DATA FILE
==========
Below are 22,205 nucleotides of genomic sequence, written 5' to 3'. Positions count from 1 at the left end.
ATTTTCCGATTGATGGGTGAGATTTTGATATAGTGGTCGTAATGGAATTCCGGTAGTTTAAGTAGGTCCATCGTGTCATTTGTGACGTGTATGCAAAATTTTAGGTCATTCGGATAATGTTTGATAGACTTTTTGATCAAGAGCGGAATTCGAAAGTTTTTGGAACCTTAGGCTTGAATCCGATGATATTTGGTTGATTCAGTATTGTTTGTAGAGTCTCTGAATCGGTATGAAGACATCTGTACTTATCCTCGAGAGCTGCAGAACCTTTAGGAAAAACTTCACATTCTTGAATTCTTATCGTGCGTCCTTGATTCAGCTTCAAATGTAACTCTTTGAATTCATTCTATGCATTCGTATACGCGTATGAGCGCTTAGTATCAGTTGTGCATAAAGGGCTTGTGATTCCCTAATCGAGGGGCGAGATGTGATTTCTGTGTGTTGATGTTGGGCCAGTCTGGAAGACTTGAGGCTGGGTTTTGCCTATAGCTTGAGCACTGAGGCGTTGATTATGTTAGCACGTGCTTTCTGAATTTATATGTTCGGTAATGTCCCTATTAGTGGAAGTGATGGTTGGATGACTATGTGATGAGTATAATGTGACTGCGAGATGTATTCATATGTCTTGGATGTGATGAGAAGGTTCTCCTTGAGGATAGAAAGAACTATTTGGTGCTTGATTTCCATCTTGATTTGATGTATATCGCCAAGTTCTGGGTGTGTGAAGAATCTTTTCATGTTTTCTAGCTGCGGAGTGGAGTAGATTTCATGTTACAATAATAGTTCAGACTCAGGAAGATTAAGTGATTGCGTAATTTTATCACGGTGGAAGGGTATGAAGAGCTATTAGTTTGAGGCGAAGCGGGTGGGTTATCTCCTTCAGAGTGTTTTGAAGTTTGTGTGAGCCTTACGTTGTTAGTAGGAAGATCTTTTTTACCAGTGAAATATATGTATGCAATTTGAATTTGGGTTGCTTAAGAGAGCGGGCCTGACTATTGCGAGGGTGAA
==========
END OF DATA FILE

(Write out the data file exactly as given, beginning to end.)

Below are 22,205 nucleotides of genomic sequence, written 5' to 3'. Positions count from 1 at the left end.
ATTTTCCGATTGATGGGTGAGATTTTGATATAGTGGTCGTAATGGAATTCCGGTAGTTTAAGTAGGTCCATCGTGTCATTTGTGACGTGTATGCAAAATTTTAGGTCATTCGGATAATGTTTGATAGACTTTTTGATCAAGAGCGGAATTCGAAAGTTTTTGGAACCTTAGGCTTGAATCCGATGATATTTGGTTGATTCAGTATTGTTTGTAGAGTCTCTGAATCGGTATGAAGACATCTGTACTTATCCTCGAGAGCTGCAGAACCTTTAGGAAAAACTTCACATTCTTGAATTCTTATCGTGCGTCCTTGATTCAGCTTCAAATGTAACTCTTTGAATTCATTCTATGCATTCGTATACGCGTATGAGCGCTTAGTATCAGTTGTGCATAAAGGGCTTGTGATTCCCTAATCGAGGGGCGAGATGTGATTTCTGTGTGTTGATGTTGGGCCAGTCTGGAAGACTTGAGGCTGGGTTTTGCCTATAGCTTGAGCACTGAGGCGTTGATTATGTTAGCACGTGCTTTCTGAATTTATATGTTCGGTAATGTCCCTATTAGTGGAAGTGATGGTTGGATGACTATGTGATGAGTATAATGTGACTGCGAGATGTATTCATATGTCTTGGATGTGATGAGAAGGTTCTCCTTGAGGATAGAAAGAACTATTTGGTGCTTGATTTCCATCTTGATTTGATGTATATCGCCAAGTTCTGGGTGTGTGAAGAATCTTTTCATGTTTTCTAGCTGCGGAGTGGAGTAGATTTCATGTTACAATAATAGTTCAGACTCAGGAAGATTAAGTGATTGCGTAATTTTATCACGGTGGAAGGGTATGAAGAGCTATTAGTTTGAGGCGAAGCGGGTGGGTTATCTCCTTCAGAGTGTTTTGAAGTTTGTGTGAGCCTTACGTTGTTAGTAGGAAGATCTTTTTTACCAGTGAAATATATGTATGCAATTTGAATTTGGGTTGCTTAAGAGAGCGGGCCTGACTATTGCGAGGGTGAA